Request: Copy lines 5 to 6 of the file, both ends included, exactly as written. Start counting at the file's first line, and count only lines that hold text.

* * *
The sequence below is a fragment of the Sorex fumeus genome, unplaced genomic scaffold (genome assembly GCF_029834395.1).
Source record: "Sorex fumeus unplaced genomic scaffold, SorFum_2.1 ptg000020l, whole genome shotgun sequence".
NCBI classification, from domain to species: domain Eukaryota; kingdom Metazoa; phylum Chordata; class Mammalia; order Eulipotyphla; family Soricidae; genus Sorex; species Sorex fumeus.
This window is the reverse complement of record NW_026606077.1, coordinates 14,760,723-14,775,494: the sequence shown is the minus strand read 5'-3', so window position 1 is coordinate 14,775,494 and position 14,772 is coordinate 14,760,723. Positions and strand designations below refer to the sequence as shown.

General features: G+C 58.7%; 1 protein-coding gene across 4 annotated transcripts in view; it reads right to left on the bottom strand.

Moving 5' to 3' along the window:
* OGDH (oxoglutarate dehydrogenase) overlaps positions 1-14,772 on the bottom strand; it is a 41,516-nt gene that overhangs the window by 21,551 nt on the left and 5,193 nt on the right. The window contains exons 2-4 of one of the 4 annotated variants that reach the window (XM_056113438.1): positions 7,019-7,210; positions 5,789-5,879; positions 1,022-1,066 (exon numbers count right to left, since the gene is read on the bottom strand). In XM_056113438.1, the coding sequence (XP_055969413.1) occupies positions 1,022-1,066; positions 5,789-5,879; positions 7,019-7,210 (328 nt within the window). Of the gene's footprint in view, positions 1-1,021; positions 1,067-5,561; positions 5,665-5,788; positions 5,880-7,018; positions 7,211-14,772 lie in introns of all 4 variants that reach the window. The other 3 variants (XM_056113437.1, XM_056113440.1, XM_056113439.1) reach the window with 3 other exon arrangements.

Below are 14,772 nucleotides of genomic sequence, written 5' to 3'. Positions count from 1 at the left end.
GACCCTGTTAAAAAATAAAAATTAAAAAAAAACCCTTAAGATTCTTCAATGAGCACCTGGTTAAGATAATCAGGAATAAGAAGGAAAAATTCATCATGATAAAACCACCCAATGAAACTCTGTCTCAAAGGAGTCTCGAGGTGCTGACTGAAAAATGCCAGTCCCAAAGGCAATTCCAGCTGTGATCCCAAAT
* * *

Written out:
General features: G+C 58.7%; 1 protein-coding gene across 4 annotated transcripts in view; it reads right to left on the bottom strand.

Moving 5' to 3' along the window: